Susto is a cultural illness, specifically a "fright sickness" with strong psychological overtones. Susto comes from the Portuguese, and Spanish word for "fright" (i.e. sudden intense fear, as of something immediately threatening). A more severe and potentially fatal form of susto is called espanto (also from Spanish and Portuguese, meaning terror or intense fright). It is indigenously attributed to "soul loss" resulting from frightful or traumatic experiences. Among Native Indian populations of Latin America, susto may be conceptualized as a case of spirit attack.Culturally stressed adults (women more often than men) are most likely to suffer from susto, although children may also be afflicted. The onset of the disease generally follows a sudden frightening experience such as an accident, a fall, witnessing a relative's sudden death, or any other potentially dangerous event. Research shows that knowledge of the existence of susto is a major contributing factor in improving the condition.
The condition seems to have some vague connections and maybe origins with the stress-induced out of body experience -- that situation one hears described from time to time during a dramatic or upsetting event of "it was like I was somewhere else watching myself!" -- hence "soul-loss" is used to describe it even though a person stays relatively functional in most cases -- just is never quite himself again, until recovery.
These days many susto cases don't include the out of body experience, perhaps because we're more accustomed to stress nowadays than in the times and cultures where the concept was born. But susto does still arise from high stress situations and has a lot of overlap with medical and psychological concepts like depression and post-traumatic stress disorder. Bullying, a bad breakup, being in an accident or witnessing a violent event are all possible causes, as well as lesser traumas like seeing a dead animal or a scary bug. Some people are even said to be struck with susto while still in their mother's womb! Its symptoms can lead to anything from a general sense of disturbance to actually bringing on chronic illnesses and pains.
At any event, upon getting a susto, the remedy is to coax the spirit back into the body, and the sooner it's done the better. A mild case can be remedied with something very simple like a bath in bluing or drinking teas like orange blossom or orange leaf, mint, or a stronger fig-and-vinegar concoction.
For harsher cases, the typical remedy is to go to a healer where a sweeping ritual is performed, often over multiple days. Unfortunately, many people, even when struck with susto, don't live in an area near such healers -- or, unfortunately in some cases, do have suitable healers nearby but find a bit of a language barrier toward working with them. Susto is something of a Latin-American concept and as such, it can be difficult for Spanish-non-speakers to get much information or help for the condition.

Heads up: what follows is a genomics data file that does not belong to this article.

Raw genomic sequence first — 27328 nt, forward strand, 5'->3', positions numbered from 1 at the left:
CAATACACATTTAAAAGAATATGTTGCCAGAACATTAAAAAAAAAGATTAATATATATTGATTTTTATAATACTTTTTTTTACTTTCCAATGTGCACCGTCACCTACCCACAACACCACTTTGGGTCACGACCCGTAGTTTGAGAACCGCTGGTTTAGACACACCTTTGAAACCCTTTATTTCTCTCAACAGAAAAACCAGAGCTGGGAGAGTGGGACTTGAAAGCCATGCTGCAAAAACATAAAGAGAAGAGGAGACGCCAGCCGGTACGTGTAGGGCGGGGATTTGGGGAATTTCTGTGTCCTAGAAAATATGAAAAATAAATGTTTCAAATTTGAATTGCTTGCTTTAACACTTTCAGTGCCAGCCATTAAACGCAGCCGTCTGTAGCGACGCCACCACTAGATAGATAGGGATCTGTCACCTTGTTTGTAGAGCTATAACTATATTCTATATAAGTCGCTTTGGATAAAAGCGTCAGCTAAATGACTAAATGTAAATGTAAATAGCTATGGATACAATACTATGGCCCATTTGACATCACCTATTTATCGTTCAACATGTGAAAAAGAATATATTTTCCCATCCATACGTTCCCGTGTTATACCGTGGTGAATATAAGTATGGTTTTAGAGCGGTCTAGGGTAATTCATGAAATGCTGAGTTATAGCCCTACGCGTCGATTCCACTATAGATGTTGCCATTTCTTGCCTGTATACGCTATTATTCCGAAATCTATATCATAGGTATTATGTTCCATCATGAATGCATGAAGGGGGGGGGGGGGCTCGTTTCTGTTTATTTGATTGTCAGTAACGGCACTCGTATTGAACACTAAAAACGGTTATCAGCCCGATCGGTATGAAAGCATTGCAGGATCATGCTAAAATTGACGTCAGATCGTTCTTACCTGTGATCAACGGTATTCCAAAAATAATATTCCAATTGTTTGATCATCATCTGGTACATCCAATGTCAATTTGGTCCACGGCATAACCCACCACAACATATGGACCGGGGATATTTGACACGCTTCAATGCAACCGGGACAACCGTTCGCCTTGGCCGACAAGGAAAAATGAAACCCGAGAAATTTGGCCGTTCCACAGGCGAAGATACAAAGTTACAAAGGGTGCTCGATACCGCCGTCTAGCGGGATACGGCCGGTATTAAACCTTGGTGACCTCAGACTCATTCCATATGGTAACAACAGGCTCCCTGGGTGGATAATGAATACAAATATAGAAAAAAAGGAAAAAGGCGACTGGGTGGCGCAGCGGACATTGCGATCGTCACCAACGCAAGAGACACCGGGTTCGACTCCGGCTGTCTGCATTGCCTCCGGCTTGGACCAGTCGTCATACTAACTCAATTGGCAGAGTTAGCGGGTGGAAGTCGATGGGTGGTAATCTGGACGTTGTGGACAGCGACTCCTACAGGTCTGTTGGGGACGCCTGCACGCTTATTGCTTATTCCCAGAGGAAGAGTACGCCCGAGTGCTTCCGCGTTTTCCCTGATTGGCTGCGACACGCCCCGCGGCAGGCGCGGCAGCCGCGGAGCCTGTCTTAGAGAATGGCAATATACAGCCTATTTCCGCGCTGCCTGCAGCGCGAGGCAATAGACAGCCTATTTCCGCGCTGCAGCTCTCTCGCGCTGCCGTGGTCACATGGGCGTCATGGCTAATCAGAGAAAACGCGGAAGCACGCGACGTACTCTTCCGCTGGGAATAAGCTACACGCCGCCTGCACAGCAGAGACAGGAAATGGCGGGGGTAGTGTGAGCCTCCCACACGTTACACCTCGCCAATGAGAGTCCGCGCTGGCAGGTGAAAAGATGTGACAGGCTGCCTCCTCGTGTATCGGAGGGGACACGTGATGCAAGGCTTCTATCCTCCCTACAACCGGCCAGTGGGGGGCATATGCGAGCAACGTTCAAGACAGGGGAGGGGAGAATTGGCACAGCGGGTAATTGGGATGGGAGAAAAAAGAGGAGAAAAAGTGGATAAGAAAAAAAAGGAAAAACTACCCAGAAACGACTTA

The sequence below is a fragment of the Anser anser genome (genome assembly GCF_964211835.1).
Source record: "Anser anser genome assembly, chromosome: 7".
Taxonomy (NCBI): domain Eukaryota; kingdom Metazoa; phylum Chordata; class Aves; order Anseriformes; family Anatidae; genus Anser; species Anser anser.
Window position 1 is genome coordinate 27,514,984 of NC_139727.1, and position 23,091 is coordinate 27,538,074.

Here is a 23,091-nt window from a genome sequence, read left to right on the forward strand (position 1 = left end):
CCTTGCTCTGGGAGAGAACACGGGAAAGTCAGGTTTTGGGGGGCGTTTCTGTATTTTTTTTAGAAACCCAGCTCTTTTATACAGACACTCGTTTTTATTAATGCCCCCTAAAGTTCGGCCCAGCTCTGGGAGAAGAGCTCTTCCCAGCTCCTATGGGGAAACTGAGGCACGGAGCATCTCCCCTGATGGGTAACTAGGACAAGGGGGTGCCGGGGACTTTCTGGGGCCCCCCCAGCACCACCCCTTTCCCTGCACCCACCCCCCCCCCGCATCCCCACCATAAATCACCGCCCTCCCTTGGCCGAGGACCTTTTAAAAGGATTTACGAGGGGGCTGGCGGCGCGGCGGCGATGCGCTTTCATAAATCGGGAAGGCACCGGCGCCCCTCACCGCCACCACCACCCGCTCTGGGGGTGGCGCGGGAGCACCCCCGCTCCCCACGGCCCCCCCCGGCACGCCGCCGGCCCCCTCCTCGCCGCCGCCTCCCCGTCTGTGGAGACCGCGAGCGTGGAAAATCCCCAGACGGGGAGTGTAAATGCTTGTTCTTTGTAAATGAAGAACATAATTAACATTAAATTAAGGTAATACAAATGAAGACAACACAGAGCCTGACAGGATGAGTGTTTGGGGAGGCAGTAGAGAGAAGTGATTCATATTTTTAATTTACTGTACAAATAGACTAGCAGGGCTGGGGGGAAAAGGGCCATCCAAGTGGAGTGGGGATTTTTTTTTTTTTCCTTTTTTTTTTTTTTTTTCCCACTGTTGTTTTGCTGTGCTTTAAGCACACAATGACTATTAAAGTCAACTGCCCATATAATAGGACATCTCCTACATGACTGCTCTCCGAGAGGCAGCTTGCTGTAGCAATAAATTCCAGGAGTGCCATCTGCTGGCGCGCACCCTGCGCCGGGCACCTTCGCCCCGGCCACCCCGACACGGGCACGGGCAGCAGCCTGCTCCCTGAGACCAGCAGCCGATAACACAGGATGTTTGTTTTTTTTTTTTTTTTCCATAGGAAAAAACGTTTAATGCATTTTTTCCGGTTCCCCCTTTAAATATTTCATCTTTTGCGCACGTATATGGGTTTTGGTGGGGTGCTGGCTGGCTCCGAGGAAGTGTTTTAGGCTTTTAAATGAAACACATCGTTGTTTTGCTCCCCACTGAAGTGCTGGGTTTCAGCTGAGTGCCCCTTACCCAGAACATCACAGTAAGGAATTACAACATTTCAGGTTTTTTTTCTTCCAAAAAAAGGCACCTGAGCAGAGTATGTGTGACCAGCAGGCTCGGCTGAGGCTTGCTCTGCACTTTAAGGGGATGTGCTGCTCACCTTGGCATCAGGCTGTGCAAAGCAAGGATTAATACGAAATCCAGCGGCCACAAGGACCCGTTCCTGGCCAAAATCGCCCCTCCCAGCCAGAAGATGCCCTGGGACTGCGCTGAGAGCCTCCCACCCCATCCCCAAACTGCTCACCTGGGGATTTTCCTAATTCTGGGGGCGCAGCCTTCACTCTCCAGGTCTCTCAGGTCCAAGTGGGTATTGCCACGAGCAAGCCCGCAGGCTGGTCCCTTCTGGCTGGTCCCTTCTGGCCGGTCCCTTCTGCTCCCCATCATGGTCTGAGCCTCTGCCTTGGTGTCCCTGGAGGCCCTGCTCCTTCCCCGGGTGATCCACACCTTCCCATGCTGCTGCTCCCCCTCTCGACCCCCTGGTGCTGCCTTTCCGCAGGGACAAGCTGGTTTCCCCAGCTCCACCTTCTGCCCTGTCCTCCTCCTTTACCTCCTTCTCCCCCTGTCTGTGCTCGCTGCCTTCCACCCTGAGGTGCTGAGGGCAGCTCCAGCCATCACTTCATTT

I recently came upon the book Rainforest Home Remedies which has a small section on what is called "spiritual illnesses," and susto is included thereamongst. In it, it includes (naturally!) a home remedy for even severe susto. It is summed up as follows:
*Begin with buying some copal incense, and be sure to burn this daily and especially during the performance of all subsequent steps.
*Start with a series of 9 healing prayers said in a row, and repeat these 9 prayers over multiple days -- 3 days at least. The prayer should be said thrice while holding the pulse of the right wrist, thrice holding the pulse of the left wrist, and thrice holding both hands over the head. Really any healing prayer can be used, I should think, as long as it's sincere, but author Arvigo offers the following suggestion, which can be used for yourself or for a person you are assisting: "In the name of God the father, God the son and God the holy spirit, I am the one who prays for susto. I ask God to help me, and I ask for the nine Maya spirits to help me too. I say these prayers nine times to release this susto from the flesh of ______. I have faith with all my heart that this prayer, these herbs, baths and incense, will cure the susto of ______. In the name of God the father, God the son and God the holy spirit." (NOTE: The Apostle's Creed is also another traditional prayer for the cure of susto.)
*Gather some rue, basil and marigold, and use these to make an herbal bath. Take the bath "twice weekly" is as it's put -- in other words every 3 days.
Proceed in this until you feel completely cured -- how long this will take can vary depending on severity of the case and could even require years of work in some cases.
I quite recommend the Rainforest Home Remedies book if you have any more interest in South American folk medicine or in spiritual illnesses and treatment (though be warned -- rue, basil and marigold bath seems to be the recommended cure for just about every spiritual ailment there is.)
Another remedy I've used for susto and other stresses which I can recommend is New Life incense burned about the room, along with Peace Water or 7 Holy Waters mixture applied to the body. New Life is a formula particularly used for unhappy pasts that need to be let go of -- Cut and Clear is another similar formula. (Recipes for both variants are available in The Conjure Cookbook.) 7 Holy Waters is a nice recipe I got from the ever useful Lucky Mojo site, and I prefer it for applications to the body over many other variants -- it's not oily like Peace Water and it has alcohol to disinfect and preserve it (some folks might live near cleaner rivers than I do, but my local source is a semi-stagnant, muddy mess which ever stinks of storm drain and hobo piss -- so I'm glad for the whiskey and cologne in the mix.)
Susto is a miserable condition, but studies find that awareness of it is key to being able to cure it. Hopefully if you find yourself in such a state, some of this will be useful to you.